Peroxisomal ATP-binding cassette transporter COMATOSE and the multifunctional protein ABNORMAL INFLORESCENCE MERISTEM are required for the production of benzoylated metabolites in arabidopsis seeds

John Bussell, M. Reichelt, A.A.G. Wiszniewski, J. Gershenzon, Steve Smith

Research output: Contribution to journalArticle

38 Citations (Scopus)

Abstract

Secondary metabolites derived from benzoic acid (BA) are of central importance in the interactions of plants with pests, pathogens, and symbionts and are potentially important in plant development. Peroxisomal b-oxidation has recently been shown to contribute to BA biosynthesis in plants, but not all of the enzymes involved have been defined. In this report, we demonstrate that the peroxisomal ATP-binding cassette transporter COMATOSE is required for the accumulation of benzoylated secondary metabolites in Arabidopsis (Arabidopsis thaliana) seeds, including benzoylated glucosinolates and substituted hydroxybenzoylcholines. The ABNORMAL INFLORESCENCE MERISTEM protein, one of two multifunctional proteins encoded by Arabidopsis, is essential for the accumulation of these compounds, and MULTIFUNCTIONAL PROTEIN2 contributes to the synthesis of substituted hydroxybenzoylcholines. Of the two major 3-ketoacyl coenzyme A thiolases, KAT2 plays the primary role in BA synthesis. Thus, BA biosynthesis in Arabidopsis employs the same core set of b-oxidation enzymes as in the synthesis of indole-3-acetic acid from indole-3-butyric acid. © 2014 American Society of Plant Biologists. All Rights Reserved.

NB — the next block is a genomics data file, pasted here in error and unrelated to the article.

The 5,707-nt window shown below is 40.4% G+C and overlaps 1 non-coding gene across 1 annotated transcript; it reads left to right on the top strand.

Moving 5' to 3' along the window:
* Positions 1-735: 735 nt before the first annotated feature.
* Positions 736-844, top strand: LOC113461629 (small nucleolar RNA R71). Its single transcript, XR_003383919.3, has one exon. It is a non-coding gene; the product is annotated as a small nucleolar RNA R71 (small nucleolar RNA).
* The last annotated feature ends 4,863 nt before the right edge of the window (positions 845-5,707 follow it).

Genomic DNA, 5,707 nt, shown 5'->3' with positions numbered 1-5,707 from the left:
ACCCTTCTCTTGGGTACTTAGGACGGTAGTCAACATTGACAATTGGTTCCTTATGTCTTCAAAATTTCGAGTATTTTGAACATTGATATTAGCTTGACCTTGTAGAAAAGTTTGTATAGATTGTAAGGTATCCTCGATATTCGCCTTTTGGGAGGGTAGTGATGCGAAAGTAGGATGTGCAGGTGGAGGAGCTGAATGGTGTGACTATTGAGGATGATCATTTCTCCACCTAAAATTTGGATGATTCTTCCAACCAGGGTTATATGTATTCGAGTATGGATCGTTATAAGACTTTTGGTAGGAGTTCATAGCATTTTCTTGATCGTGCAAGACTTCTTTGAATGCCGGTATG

Original languageEnglish
Pages (from-to)48-54
Number of pages7
JournalPlant Physiology
Volume164
Issue number1
Early online date1 Nov 2013
DOIs
Publication statusPublished - Jan 2014

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